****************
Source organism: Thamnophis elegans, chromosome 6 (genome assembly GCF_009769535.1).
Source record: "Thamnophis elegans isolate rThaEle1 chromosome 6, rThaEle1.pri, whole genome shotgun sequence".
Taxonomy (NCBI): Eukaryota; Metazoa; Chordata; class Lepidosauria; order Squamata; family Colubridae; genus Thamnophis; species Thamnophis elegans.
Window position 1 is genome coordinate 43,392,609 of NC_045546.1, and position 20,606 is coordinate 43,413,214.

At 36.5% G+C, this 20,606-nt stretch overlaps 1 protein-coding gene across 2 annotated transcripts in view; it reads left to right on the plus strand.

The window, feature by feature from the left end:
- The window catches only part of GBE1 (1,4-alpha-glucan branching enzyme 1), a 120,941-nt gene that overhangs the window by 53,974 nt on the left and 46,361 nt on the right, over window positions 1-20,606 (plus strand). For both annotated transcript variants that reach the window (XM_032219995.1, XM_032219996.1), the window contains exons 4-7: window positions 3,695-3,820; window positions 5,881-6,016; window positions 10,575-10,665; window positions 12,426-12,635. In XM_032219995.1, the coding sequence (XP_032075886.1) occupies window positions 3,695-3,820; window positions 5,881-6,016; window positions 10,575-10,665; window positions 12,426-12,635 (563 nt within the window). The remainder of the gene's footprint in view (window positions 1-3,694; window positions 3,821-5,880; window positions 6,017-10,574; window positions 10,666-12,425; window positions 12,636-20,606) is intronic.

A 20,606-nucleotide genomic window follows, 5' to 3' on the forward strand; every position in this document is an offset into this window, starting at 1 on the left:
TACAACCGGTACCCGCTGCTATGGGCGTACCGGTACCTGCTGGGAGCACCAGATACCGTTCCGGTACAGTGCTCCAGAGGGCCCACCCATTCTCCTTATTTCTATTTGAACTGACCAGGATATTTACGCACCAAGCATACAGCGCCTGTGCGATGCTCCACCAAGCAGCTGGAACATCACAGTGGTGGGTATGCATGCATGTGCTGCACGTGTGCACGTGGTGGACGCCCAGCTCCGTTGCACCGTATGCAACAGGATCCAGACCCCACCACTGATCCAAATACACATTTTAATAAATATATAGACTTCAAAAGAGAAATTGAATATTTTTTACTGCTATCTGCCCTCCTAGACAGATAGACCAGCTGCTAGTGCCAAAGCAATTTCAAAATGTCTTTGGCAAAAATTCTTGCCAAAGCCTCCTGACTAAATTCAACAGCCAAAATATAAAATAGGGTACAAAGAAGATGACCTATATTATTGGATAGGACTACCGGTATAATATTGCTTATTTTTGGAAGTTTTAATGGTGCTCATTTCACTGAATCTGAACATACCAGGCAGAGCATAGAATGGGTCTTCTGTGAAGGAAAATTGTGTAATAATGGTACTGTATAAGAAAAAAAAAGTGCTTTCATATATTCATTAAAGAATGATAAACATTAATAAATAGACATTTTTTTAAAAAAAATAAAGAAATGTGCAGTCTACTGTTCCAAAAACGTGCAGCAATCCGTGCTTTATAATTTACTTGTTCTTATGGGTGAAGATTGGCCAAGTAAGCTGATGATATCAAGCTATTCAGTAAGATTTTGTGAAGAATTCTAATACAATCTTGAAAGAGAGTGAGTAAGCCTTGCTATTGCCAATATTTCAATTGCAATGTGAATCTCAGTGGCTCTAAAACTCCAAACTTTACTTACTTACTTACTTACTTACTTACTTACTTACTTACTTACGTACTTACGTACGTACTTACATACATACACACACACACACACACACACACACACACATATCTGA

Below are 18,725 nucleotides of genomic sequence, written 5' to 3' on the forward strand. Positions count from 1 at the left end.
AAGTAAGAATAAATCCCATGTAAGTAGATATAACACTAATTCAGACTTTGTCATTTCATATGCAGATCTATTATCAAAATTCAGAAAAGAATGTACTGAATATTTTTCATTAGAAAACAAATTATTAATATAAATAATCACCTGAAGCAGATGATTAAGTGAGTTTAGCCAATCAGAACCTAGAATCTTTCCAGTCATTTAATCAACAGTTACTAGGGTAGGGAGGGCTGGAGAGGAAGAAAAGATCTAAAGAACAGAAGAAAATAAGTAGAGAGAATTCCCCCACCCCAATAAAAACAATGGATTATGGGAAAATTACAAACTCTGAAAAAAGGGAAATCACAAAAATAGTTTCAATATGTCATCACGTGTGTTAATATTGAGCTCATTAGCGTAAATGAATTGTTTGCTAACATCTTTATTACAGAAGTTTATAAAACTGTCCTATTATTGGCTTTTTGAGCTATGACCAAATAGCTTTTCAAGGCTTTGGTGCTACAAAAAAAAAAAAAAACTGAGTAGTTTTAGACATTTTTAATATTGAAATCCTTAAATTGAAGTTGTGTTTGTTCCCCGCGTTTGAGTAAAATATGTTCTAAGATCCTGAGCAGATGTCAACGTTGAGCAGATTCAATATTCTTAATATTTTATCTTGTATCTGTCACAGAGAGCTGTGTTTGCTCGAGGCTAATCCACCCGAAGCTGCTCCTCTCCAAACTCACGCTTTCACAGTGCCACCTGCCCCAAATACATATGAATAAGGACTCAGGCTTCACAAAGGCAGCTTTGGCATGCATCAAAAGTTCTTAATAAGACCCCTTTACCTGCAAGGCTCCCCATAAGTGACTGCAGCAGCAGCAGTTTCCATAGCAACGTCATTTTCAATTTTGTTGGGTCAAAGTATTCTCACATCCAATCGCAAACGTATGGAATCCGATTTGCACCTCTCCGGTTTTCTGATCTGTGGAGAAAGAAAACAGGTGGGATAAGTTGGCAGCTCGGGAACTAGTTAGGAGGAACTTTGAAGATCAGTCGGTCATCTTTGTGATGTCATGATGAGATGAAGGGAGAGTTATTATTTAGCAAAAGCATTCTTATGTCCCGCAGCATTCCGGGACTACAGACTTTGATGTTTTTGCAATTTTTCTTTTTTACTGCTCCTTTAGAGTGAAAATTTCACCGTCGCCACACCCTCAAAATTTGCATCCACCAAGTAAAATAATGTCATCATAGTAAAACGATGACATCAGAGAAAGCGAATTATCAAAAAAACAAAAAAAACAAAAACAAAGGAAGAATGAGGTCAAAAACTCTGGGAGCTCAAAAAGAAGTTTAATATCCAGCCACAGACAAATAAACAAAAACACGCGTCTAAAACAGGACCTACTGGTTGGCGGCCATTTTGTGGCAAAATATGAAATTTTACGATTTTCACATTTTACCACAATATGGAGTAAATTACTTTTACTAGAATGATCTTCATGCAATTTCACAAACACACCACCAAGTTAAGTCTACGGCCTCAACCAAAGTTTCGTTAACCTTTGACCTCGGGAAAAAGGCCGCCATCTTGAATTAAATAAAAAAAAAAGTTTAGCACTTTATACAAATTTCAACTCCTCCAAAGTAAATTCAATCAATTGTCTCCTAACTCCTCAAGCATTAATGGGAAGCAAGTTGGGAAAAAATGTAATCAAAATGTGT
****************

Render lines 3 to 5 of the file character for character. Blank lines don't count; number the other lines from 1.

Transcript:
Taxonomy (NCBI): Eukaryota; Metazoa; Chordata; class Lepidosauria; order Squamata; family Colubridae; genus Thamnophis; species Thamnophis elegans.
Window position 1 is genome coordinate 43,392,609 of NC_045546.1, and position 20,606 is coordinate 43,413,214.

At 36.5% G+C, this 20,606-nt stretch overlaps 1 protein-coding gene across 2 annotated transcripts in view; it reads left to right on the plus strand.